Our Mission:

My first husband, Capt. Jerry Zimmer, was an F4B Phantom jet pilot, whose aircraft was shot down on August 29, 1969, approximately 20 miles South of Da Nang, Vietnam, after six months in country. Neither Jerry nor his navigator, 1st Lt. Al Graf, was able to eject, before the aircraft crashed into the Que Son Mountains. Initially Jerry and Al were classified as Killed in Action/No Body Recovered (KIA/NBR). Years later, both Marines were listed as MIA, along with other service members whose bodies were never recovered.

Jerry has been gone nearly a half century, and hope for recovering his remains had run out a long time ago.  However, in recent years our family became involved with the Joint POW/MIA Accounting Command (JPAC), now merged with the Defense POW/MIA Accounting Agency (DPAA), and learned that Jerry’s and Al’s remains might, in fact, be recoverable, so we are doing everything possible to support their efforts to make this happen and bring our guys home where they belong.


Vietnam Map


Posts Tagged ‘Sgt Maj Anthony Spadaro’


Monday, January 23, 2017 @ 12:01 PM  posted by Elaine Zimmer Davis


Looking up at the tail portion of a USAF transport aircraft, sitting on the runway at DaNang Airport, is a beautiful sight, while observing the transfer of  remains recovered from the Vietnam War.  Ceremoniously brought aboard in individual caskets by members of our military, this is the process that often signals the beginning of the end for MIA families, waiting decades for their loved ones’ return.





What has become apparent to me after years of hoping to bring home Jerry’s remains from Vietnam is the importance of learning as much as possible about the system that turns hope into reality whenever possible. 

In my opinion, learning from experts like those associated with the Defense POW/MIA Accounting Agency (DPAA) www.dpaa.mil, gives families, such as mine, an insider’s look at what goes on behind the scenes — both in D.C. and in Vietnam War locations, along with the Korean War and WW II.

For that reason, I try to stay connected with DPAA by attending regional family meetings and will travel to the one in Phoenix, AZ, on 28 January.  Hope is wonderful, but it’s not enough when it comes to keeping a loved one’s case active or understanding the challenges involved in the process — budgets; technology; personnel; field operations; DNA; and the list goes on.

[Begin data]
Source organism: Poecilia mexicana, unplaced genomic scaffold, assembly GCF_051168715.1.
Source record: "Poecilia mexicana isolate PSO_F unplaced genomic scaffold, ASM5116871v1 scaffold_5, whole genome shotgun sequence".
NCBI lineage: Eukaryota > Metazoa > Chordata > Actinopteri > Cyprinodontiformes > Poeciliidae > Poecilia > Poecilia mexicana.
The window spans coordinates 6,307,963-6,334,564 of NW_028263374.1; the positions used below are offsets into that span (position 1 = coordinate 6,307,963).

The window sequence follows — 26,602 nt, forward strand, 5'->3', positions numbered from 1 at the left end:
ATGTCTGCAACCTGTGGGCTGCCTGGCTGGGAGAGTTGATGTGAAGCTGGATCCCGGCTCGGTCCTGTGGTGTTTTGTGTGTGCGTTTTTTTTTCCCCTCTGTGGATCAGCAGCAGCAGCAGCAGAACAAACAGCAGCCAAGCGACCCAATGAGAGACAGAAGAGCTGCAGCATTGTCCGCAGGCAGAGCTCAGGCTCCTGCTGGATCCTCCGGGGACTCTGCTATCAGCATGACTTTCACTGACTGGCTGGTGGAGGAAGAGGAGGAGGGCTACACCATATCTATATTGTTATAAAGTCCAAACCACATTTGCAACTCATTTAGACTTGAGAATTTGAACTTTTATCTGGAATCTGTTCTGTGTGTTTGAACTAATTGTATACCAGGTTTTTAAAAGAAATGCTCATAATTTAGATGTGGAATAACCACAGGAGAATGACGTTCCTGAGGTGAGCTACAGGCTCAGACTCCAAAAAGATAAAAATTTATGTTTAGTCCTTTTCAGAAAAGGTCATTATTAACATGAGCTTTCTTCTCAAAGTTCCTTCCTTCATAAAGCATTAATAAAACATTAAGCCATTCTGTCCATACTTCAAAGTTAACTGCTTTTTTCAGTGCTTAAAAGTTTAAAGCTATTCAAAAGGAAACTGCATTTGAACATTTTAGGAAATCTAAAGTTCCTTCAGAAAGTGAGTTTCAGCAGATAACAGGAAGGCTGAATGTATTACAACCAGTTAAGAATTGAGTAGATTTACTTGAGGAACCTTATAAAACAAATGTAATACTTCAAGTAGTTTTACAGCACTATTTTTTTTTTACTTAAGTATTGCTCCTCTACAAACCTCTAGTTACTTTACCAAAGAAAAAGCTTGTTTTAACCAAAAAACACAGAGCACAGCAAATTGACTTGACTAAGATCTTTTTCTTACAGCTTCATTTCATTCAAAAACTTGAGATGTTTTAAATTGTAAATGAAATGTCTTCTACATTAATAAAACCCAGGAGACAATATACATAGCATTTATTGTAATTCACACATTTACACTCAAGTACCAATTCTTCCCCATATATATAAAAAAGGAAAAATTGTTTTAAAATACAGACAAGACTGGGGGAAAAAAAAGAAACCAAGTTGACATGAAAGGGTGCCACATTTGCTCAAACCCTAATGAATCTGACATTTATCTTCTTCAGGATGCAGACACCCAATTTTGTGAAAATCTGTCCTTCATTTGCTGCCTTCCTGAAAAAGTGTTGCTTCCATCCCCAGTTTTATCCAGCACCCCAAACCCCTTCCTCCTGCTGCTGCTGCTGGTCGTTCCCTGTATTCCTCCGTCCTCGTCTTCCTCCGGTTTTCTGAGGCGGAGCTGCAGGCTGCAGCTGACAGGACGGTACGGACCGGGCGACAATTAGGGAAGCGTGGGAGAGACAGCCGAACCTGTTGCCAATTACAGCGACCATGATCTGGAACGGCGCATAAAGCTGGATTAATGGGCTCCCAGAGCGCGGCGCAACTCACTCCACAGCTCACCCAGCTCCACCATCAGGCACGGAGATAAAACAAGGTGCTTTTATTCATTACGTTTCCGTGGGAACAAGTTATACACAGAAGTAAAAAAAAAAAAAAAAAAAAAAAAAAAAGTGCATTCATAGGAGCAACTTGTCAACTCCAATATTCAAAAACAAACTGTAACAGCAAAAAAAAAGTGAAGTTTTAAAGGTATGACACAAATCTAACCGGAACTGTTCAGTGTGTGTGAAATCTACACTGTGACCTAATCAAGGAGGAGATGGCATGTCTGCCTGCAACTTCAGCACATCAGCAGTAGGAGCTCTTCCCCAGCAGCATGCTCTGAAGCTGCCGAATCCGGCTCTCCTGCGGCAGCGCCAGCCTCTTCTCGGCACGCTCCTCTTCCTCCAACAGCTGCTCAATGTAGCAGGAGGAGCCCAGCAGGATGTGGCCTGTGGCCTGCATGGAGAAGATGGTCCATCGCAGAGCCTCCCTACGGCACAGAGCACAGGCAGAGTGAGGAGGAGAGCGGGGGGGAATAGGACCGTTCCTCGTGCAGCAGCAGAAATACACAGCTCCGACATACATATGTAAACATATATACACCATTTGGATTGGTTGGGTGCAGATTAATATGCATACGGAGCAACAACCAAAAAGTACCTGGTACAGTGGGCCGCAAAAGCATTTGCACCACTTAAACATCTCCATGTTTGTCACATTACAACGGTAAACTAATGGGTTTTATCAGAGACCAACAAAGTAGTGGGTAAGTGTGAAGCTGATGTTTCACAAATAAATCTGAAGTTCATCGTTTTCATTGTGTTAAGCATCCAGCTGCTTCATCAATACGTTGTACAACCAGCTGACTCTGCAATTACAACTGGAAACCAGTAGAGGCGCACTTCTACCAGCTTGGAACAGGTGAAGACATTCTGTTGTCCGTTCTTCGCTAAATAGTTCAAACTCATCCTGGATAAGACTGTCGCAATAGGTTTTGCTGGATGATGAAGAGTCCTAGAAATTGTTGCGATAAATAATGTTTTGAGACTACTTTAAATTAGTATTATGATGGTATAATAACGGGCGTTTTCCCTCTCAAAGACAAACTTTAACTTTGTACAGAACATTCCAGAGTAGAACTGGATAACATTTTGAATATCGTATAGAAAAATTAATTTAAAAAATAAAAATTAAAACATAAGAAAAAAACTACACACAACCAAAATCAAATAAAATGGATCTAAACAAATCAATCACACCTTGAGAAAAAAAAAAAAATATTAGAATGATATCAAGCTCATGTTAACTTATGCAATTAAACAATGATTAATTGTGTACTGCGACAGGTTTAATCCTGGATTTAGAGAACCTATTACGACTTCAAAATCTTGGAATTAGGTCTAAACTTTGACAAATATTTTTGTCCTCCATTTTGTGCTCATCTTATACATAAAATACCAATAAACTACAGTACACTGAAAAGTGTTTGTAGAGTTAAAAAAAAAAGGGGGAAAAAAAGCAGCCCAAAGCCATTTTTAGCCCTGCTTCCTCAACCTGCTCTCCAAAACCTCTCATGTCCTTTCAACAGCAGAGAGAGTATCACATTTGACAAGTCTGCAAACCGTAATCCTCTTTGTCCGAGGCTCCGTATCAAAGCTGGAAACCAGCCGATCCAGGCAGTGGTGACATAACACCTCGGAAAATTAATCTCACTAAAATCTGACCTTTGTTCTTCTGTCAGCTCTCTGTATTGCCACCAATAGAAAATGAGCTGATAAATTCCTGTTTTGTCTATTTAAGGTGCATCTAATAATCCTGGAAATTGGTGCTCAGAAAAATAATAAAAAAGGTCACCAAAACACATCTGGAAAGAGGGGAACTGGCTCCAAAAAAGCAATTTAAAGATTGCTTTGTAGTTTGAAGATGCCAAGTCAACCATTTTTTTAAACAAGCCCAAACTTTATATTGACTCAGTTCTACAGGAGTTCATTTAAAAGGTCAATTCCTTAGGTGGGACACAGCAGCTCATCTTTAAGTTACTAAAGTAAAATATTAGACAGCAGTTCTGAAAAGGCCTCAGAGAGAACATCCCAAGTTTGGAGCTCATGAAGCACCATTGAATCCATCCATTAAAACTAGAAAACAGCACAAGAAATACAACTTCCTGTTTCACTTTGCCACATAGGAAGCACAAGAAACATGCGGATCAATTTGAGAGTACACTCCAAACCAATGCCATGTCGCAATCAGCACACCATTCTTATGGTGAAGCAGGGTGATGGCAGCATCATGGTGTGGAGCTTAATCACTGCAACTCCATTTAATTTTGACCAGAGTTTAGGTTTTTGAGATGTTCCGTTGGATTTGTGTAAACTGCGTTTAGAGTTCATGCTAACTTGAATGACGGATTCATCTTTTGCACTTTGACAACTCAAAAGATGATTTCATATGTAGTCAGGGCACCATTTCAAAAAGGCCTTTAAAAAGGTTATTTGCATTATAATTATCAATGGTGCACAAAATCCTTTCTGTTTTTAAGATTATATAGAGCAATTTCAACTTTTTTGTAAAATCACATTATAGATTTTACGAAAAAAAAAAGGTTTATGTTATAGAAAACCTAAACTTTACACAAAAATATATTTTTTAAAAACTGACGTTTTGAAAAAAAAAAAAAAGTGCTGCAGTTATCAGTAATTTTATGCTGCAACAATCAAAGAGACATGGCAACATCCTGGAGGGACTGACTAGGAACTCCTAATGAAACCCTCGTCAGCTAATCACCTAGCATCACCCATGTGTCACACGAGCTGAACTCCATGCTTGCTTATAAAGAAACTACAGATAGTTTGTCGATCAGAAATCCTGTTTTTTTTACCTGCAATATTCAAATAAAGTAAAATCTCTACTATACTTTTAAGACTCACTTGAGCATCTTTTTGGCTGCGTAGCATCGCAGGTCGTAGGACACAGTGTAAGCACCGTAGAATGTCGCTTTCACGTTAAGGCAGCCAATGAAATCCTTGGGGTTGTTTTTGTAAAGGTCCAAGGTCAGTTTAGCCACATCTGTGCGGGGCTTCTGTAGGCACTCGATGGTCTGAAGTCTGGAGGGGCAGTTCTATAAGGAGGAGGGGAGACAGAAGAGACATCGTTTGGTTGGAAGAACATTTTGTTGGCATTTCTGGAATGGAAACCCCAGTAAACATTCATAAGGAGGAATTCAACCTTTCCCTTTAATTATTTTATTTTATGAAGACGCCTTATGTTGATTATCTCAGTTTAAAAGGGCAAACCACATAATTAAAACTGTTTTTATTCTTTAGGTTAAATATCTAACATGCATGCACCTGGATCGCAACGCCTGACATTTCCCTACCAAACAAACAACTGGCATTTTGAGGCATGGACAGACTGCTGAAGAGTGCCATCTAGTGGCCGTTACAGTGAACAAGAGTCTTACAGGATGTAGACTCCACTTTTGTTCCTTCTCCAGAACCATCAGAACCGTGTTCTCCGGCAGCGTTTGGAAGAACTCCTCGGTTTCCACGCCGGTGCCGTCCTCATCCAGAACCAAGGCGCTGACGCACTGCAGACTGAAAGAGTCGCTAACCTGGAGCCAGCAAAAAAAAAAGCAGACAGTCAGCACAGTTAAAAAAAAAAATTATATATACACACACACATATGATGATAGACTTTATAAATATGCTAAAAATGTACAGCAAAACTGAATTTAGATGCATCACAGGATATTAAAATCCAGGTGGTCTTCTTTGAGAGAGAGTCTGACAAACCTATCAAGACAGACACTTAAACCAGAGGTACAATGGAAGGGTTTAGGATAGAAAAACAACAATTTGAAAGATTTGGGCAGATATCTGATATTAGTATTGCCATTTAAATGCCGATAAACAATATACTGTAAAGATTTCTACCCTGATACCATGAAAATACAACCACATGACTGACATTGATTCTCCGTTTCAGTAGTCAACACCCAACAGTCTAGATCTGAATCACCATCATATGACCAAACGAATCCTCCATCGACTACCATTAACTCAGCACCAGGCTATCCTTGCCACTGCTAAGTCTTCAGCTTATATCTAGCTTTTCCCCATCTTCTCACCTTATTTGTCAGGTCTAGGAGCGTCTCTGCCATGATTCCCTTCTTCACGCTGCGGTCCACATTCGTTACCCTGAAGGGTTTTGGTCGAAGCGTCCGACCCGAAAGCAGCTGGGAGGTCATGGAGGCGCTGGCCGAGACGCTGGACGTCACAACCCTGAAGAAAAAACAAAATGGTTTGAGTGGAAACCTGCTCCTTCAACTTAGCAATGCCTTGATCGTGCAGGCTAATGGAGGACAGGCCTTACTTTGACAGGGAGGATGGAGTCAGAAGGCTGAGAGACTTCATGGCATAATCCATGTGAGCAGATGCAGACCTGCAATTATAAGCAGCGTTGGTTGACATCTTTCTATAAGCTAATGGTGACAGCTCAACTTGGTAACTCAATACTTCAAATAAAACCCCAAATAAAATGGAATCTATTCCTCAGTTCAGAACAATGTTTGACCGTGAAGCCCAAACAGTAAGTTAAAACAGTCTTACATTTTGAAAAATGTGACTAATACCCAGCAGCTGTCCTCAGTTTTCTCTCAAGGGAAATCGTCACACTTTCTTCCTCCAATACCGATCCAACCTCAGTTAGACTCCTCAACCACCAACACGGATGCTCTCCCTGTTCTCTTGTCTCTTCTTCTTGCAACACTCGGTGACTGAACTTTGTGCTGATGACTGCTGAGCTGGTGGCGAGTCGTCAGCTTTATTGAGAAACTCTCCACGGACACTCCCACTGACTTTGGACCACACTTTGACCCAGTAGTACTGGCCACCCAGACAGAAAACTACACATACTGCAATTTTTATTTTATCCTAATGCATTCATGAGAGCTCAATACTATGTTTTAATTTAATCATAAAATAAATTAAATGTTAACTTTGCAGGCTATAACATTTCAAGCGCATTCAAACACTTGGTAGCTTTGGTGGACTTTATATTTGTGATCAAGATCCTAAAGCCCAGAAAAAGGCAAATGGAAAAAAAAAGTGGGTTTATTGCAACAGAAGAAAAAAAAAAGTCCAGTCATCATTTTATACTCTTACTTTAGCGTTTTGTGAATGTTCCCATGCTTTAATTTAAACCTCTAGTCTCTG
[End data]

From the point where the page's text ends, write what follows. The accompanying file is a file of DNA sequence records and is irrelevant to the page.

Someone gave me great advice when I became involved in Jerry’s case years ago:  “Don’t assume anything.”  The effort to bring home our MIAs is not on autopilot.  We need to do our part.  If you are able to attend the Phoenix meeting, contact your casualty officer — all numbers are listed on the DPAA website, and ask if you can still sign up.  This meeting is open to MIA families from the Vietnam War, Korean War and WWII. 

I will cover the Phoenix meeting and bring you up-to-date on the latest in the near future.  Please stay connected.

Another important way to up your learning curve is to visit the National League of POW/MIA Families at  www.pow-miafamilies.orgDedicated to families with missing loved ones from the Vietnam War, Board Chair Ann Mills Griffiths has been in a leadership role for more than three decades and continues to oversee this very important organization.  The League co-hosts a major annual meeting with DPAA in Washington, D.C., and each year MIA family members throughout the country attend, as I expect they will do so again in June, 2017.  The League’s site is a great place to learn everything you want to know about the annual meeting and a lot more.   


Remembering Jerry... Jerry and Craig at Beaufort, SC, prior to his deployment to Vietnam.

Remembering Jerry…
Jerry and Craig at Beaufort, SC, shortly before his deployment to Vietnam.

If you have ever wondered why MIA families continue to search, wait and hope for the return of remains or information of a husband, son, brother or other loved one, still missing from the Vietnam War — my generation’s war, I would offer this advice: 

Make it personal and think of what it might feel like today if you lost someone you loved, after he/she went to war and never came home  for burial or, in some cases, were classified as “Last Known Alive.”   Leaving families with the horror of not knowing if a loved one was dead or alive is a terrible fate — did he die in a make-shift prison camp; buried somewhere in Vietnam, Laos or Cambodia; or sent to a prison in Russia, China or Hanoi.  Or, for that matter, are his remains still imprisoned in the cockpit of his aircraft, after being shot down in waters off the coast of Vietnam? Whatever the circumstances, the MIA tag, pertaining to our loved ones, is a life sentence for some families.